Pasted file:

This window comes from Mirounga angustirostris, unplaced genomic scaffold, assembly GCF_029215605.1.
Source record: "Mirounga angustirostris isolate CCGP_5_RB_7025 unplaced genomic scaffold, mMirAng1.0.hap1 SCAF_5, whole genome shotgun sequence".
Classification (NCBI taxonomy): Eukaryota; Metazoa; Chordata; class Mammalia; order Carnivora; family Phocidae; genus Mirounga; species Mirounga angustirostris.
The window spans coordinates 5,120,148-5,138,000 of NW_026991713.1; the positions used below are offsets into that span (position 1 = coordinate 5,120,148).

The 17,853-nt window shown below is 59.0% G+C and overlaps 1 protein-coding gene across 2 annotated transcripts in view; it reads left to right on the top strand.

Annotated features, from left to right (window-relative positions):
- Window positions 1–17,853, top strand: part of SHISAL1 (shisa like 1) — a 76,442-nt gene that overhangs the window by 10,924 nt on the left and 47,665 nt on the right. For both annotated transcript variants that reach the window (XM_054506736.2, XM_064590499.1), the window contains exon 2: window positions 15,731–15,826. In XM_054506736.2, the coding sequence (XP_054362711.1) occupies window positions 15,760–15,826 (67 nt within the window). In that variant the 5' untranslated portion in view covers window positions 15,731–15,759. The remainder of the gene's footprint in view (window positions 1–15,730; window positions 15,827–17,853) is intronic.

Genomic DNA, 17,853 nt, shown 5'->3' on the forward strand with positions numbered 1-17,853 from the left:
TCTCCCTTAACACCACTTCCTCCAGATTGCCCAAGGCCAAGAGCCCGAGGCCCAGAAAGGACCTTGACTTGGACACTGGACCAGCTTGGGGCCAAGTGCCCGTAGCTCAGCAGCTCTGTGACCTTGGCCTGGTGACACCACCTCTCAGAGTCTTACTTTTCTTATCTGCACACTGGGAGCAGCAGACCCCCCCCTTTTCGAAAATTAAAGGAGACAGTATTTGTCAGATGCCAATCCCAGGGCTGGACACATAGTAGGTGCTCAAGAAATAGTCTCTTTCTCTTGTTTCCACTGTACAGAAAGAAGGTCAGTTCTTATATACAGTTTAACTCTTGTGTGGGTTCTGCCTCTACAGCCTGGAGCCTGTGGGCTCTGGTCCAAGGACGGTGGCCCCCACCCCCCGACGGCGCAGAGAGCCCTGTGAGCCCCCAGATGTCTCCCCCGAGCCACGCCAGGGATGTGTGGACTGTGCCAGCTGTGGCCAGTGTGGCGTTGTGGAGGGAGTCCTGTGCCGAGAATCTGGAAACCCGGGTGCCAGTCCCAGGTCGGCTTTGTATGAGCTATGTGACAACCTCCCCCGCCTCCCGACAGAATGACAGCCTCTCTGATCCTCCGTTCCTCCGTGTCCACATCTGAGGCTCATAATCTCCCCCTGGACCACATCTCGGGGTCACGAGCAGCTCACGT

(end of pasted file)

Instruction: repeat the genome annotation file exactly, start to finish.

This window comes from Mirounga angustirostris, unplaced genomic scaffold, assembly GCF_029215605.1.
Source record: "Mirounga angustirostris isolate CCGP_5_RB_7025 unplaced genomic scaffold, mMirAng1.0.hap1 SCAF_5, whole genome shotgun sequence".
Classification (NCBI taxonomy): Eukaryota; Metazoa; Chordata; class Mammalia; order Carnivora; family Phocidae; genus Mirounga; species Mirounga angustirostris.
The window spans coordinates 5,120,148-5,138,000 of NW_026991713.1; the positions used below are offsets into that span (position 1 = coordinate 5,120,148).

The 17,853-nt window shown below is 59.0% G+C and overlaps 1 protein-coding gene across 2 annotated transcripts in view; it reads left to right on the top strand.

Annotated features, from left to right (window-relative positions):
- Window positions 1–17,853, top strand: part of SHISAL1 (shisa like 1) — a 76,442-nt gene that overhangs the window by 10,924 nt on the left and 47,665 nt on the right. For both annotated transcript variants that reach the window (XM_054506736.2, XM_064590499.1), the window contains exon 2: window positions 15,731–15,826. In XM_054506736.2, the coding sequence (XP_054362711.1) occupies window positions 15,760–15,826 (67 nt within the window). In that variant the 5' untranslated portion in view covers window positions 15,731–15,759. The remainder of the gene's footprint in view (window positions 1–15,730; window positions 15,827–17,853) is intronic.

Genomic DNA, 17,853 nt, shown 5'->3' on the forward strand with positions numbered 1-17,853 from the left:
TCTCCCTTAACACCACTTCCTCCAGATTGCCCAAGGCCAAGAGCCCGAGGCCCAGAAAGGACCTTGACTTGGACACTGGACCAGCTTGGGGCCAAGTGCCCGTAGCTCAGCAGCTCTGTGACCTTGGCCTGGTGACACCACCTCTCAGAGTCTTACTTTTCTTATCTGCACACTGGGAGCAGCAGACCCCCCCCTTTTCGAAAATTAAAGGAGACAGTATTTGTCAGATGCCAATCCCAGGGCTGGACACATAGTAGGTGCTCAAGAAATAGTCTCTTTCTCTTGTTTCCACTGTACAGAAAGAAGGTCAGTTCTTATATACAGTTTAACTCTTGTGTGGGTTCTGCCTCTACAGCCTGGAGCCTGTGGGCTCTGGTCCAAGGACGGTGGCCCCCACCCCCCGACGGCGCAGAGAGCCCTGTGAGCCCCCAGATGTCTCCCCCGAGCCACGCCAGGGATGTGTGGACTGTGCCAGCTGTGGCCAGTGTGGCGTTGTGGAGGGAGTCCTGTGCCGAGAATCTGGAAACCCGGGTGCCAGTCCCAGGTCGGCTTTGTATGAGCTATGTGACAACCTCCCCCGCCTCCCGACAGAATGACAGCCTCTCTGATCCTCCGTTCCTCCGTGTCCACATCTGAGGCTCATAATCTCCCCCTGGACCACATCTCGGGGTCACGAGCAGCTCACGT